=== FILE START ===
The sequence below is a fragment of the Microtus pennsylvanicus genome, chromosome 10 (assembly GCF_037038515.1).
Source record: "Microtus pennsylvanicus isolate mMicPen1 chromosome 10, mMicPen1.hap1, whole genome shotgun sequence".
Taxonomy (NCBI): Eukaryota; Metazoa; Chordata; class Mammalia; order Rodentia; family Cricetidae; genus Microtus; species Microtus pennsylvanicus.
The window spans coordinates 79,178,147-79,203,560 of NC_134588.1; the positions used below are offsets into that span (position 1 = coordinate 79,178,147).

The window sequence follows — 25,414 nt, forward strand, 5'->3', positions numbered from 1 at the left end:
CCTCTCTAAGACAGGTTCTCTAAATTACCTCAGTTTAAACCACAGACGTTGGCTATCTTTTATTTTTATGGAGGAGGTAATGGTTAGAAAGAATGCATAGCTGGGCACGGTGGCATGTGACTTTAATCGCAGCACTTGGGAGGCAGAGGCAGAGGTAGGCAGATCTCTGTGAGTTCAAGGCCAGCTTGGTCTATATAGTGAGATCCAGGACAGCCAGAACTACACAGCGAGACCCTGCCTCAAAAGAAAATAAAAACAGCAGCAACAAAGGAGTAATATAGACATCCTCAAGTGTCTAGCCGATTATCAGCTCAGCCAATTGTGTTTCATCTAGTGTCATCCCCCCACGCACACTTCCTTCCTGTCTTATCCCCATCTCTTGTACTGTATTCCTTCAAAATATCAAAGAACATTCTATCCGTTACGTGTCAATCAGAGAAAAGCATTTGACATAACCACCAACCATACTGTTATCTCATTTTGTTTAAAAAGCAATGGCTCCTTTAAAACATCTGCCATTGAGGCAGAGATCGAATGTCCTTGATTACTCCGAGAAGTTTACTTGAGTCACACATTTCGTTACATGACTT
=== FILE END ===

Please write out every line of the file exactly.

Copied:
The sequence below is a fragment of the Microtus pennsylvanicus genome, chromosome 10 (assembly GCF_037038515.1).
Source record: "Microtus pennsylvanicus isolate mMicPen1 chromosome 10, mMicPen1.hap1, whole genome shotgun sequence".
Taxonomy (NCBI): Eukaryota; Metazoa; Chordata; class Mammalia; order Rodentia; family Cricetidae; genus Microtus; species Microtus pennsylvanicus.
The window spans coordinates 79,178,147-79,203,560 of NC_134588.1; the positions used below are offsets into that span (position 1 = coordinate 79,178,147).

The window sequence follows — 25,414 nt, forward strand, 5'->3', positions numbered from 1 at the left end:
CCTCTCTAAGACAGGTTCTCTAAATTACCTCAGTTTAAACCACAGACGTTGGCTATCTTTTATTTTTATGGAGGAGGTAATGGTTAGAAAGAATGCATAGCTGGGCACGGTGGCATGTGACTTTAATCGCAGCACTTGGGAGGCAGAGGCAGAGGTAGGCAGATCTCTGTGAGTTCAAGGCCAGCTTGGTCTATATAGTGAGATCCAGGACAGCCAGAACTACACAGCGAGACCCTGCCTCAAAAGAAAATAAAAACAGCAGCAACAAAGGAGTAATATAGACATCCTCAAGTGTCTAGCCGATTATCAGCTCAGCCAATTGTGTTTCATCTAGTGTCATCCCCCCACGCACACTTCCTTCCTGTCTTATCCCCATCTCTTGTACTGTATTCCTTCAAAATATCAAAGAACATTCTATCCGTTACGTGTCAATCAGAGAAAAGCATTTGACATAACCACCAACCATACTGTTATCTCATTTTGTTTAAAAAGCAATGGCTCCTTTAAAACATCTGCCATTGAGGCAGAGATCGAATGTCCTTGATTACTCCGAGAAGTTTACTTGAGTCACACATTTCGTTACATGACTT